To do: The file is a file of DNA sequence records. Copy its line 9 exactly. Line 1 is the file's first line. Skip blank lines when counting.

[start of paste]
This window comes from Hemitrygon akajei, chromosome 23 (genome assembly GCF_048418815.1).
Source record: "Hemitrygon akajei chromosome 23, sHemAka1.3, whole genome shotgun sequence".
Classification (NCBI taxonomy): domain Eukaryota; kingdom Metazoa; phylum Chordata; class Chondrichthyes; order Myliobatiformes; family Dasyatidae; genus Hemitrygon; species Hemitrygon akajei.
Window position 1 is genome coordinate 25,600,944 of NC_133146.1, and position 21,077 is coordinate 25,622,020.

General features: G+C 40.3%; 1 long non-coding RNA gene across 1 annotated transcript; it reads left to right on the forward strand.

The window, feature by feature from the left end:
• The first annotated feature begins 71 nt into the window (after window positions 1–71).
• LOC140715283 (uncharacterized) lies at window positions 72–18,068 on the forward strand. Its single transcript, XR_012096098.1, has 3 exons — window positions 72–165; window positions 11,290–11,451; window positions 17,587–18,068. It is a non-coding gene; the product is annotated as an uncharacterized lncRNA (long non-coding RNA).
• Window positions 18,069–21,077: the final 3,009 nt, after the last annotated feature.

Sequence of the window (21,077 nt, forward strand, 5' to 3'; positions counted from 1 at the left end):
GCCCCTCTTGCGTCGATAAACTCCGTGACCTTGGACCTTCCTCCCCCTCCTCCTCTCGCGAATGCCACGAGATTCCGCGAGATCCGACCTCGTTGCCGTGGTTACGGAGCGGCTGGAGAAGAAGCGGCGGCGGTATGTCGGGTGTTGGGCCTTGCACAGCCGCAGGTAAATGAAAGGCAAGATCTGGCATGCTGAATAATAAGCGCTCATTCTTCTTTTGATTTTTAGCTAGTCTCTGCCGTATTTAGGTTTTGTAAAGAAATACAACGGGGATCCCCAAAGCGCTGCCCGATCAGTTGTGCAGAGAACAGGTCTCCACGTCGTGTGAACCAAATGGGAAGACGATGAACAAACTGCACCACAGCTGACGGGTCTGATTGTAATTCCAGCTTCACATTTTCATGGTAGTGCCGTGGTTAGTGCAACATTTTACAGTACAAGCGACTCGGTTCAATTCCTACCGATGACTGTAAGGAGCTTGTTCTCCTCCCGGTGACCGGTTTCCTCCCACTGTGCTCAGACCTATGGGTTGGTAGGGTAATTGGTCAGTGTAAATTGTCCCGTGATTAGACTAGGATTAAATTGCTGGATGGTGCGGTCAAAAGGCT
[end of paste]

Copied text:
• Window positions 18,069–21,077: the final 3,009 nt, after the last annotated feature.